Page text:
| ||Format||Pages||Price|| |
|10||$44.00||  ADD TO CART|
|Hardcopy (shipping and handling)||10||$44.00||  ADD TO CART|
|Standard + Redline PDF Bundle||20||$52.80||  ADD TO CART|
Significance and Use
4.1 Proper preparation and mounting of specimens is particularly critical for surface analysis. Improper preparation of specimens can result in alteration of the surface composition and unreliable data. Specimens should be handled carefully so as to avoid the introduction of spurious contaminants in the preparation and mounting process. The goal must be to preserve the state of the surface so that the analysis remains representative of the original.
4.2 AES, XPS or ESCA, and SIMS are sensitive to surface layers that are typically a few nanometres thick. Such thin layers can be subject to severe perturbations caused by specimen handling () or surface treatments that may be necessary prior to introduction into the analytical chamber. In addition, specimen mounting techniques have the potential to affect the intended analysis.
4.3 This guide describes methods that the surface analyst may need to minimize the effects of specimen preparation when using any surface-sensitive analytical technique. Also described are methods to mount specimens so as to ensure that the desired information is not compromised.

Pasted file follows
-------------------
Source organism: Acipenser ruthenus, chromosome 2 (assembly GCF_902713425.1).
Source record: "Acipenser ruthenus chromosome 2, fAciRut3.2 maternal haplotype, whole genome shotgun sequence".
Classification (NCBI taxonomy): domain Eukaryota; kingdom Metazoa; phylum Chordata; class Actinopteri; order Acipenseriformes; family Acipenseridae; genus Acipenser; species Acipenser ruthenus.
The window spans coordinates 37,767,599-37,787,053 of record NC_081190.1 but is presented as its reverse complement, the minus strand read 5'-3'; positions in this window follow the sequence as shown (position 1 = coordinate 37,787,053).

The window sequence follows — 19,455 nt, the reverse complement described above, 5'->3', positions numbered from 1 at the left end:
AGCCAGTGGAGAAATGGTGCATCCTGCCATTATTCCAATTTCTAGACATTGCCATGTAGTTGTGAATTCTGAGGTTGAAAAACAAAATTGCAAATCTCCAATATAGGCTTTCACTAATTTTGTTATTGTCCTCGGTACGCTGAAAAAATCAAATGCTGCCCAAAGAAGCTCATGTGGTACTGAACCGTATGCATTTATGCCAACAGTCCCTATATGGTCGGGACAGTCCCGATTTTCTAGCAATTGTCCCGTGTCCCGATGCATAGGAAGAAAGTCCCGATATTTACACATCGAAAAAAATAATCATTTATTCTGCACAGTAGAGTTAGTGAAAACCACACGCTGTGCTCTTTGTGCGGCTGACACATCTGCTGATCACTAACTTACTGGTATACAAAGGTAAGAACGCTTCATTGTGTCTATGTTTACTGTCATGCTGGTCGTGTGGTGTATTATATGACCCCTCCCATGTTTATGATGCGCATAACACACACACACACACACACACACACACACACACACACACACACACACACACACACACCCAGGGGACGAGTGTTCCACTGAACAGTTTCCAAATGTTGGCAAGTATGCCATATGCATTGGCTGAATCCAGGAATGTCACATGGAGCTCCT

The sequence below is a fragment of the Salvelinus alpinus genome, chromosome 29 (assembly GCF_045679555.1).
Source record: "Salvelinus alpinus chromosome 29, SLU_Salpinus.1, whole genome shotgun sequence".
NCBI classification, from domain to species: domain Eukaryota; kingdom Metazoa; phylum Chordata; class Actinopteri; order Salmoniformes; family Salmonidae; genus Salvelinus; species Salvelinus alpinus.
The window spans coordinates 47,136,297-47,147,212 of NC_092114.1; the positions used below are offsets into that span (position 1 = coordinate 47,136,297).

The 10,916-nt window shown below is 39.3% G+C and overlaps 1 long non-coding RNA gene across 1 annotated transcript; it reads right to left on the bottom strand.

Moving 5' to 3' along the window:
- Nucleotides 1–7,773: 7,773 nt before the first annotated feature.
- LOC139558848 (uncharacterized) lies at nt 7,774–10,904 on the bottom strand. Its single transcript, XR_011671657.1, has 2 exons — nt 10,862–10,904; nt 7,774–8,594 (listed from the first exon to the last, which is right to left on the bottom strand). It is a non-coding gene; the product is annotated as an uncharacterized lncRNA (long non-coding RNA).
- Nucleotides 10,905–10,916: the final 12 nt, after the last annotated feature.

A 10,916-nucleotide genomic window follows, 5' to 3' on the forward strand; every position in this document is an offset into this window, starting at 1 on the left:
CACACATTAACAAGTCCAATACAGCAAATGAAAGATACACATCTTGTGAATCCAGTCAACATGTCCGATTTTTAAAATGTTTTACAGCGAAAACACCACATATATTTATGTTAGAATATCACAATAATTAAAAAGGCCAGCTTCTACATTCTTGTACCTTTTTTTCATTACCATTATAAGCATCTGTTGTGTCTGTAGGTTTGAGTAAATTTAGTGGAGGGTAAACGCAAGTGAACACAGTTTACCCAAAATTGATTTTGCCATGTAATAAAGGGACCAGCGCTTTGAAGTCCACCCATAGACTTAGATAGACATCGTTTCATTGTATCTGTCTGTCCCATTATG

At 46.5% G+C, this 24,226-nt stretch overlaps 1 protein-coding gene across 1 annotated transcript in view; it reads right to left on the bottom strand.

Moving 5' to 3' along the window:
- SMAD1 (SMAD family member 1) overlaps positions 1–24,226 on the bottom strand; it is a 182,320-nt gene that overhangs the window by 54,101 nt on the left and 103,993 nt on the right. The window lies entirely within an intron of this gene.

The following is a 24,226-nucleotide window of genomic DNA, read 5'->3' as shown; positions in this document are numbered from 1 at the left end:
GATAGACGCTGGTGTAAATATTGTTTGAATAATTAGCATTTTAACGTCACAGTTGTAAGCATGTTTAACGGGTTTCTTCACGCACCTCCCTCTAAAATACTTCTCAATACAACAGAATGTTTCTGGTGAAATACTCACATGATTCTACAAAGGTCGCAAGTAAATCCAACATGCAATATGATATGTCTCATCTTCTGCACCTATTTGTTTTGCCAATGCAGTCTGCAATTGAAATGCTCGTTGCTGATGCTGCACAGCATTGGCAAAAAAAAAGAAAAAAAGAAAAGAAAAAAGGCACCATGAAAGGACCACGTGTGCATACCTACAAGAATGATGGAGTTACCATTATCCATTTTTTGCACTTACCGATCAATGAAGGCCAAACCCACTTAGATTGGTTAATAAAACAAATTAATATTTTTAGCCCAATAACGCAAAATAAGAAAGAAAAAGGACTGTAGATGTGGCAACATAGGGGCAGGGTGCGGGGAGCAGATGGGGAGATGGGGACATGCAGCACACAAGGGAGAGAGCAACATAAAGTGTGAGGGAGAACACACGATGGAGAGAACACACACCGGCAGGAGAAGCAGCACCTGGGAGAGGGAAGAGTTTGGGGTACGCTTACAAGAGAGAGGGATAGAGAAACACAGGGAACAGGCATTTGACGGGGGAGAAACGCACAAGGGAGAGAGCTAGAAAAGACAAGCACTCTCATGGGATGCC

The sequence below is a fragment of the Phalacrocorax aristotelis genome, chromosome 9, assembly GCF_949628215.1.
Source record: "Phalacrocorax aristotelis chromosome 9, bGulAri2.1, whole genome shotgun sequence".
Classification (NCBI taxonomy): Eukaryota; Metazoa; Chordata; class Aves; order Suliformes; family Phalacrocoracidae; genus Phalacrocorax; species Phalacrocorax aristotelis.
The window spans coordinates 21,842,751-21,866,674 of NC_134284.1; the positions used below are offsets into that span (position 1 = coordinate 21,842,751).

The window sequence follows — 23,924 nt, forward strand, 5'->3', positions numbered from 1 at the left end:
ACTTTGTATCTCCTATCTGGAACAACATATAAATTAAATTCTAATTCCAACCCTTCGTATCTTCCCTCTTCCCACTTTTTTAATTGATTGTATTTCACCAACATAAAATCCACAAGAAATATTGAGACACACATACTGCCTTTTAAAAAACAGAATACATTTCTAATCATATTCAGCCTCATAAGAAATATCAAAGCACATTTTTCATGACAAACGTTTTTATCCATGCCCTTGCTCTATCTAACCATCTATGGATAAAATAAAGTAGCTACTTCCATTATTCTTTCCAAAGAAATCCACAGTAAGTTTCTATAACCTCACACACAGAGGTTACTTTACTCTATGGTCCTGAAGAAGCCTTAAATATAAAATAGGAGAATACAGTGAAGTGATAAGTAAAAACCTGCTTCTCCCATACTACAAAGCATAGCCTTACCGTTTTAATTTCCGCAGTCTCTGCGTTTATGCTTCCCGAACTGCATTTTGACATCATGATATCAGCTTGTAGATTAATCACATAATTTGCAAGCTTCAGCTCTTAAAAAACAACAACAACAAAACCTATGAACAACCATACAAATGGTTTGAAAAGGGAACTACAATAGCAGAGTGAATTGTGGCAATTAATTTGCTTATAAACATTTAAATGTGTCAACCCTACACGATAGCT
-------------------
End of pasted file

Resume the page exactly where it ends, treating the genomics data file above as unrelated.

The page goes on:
4.4 Guide describes the handling of surface sensitive specimens and, as such, complements this guide.
1.1 This guide covers specimen preparation and mounting prior to, during, and following surface analysis and applies to the following surface analysis disciplines:
1.1.1 Auger electron spectroscopy (AES),
1.1.2 X-ray photoelectron spectroscopy (XPS and ESCA), and
1.1.3 Secondary ion mass spectrometry (SIMS).
1.1.4 Although primarily written for AES, XPS, and SIMS, these methods will also apply to many surface sensitive analysis methods, such as ion scattering spectrometry, low energy electron diffraction, and electron energy loss spectroscopy, where specimen handling can influence surface sensitive measurements.
1.2 The values stated in SI units are to be regarded as standard. No other units of measurement are included in this standard.
1.3 This standard does not purport to address all of the safety concerns, if any, associated with its use. It is the responsibility of the user of this standard to establish appropriate safety and health practices and determine the applicability of regulatory limitations prior to use.
ICS Number Code 71.040.50 (Physicochemical methods of analysis)
|Link to Active (This link will always route to the current Active version of the standard.)|
ASTM E1078-14, Standard Guide for Specimen Preparation and Mounting in Surface Analysis, ASTM International, West Conshohocken, PA, 2014, www.astm.orgBack to Top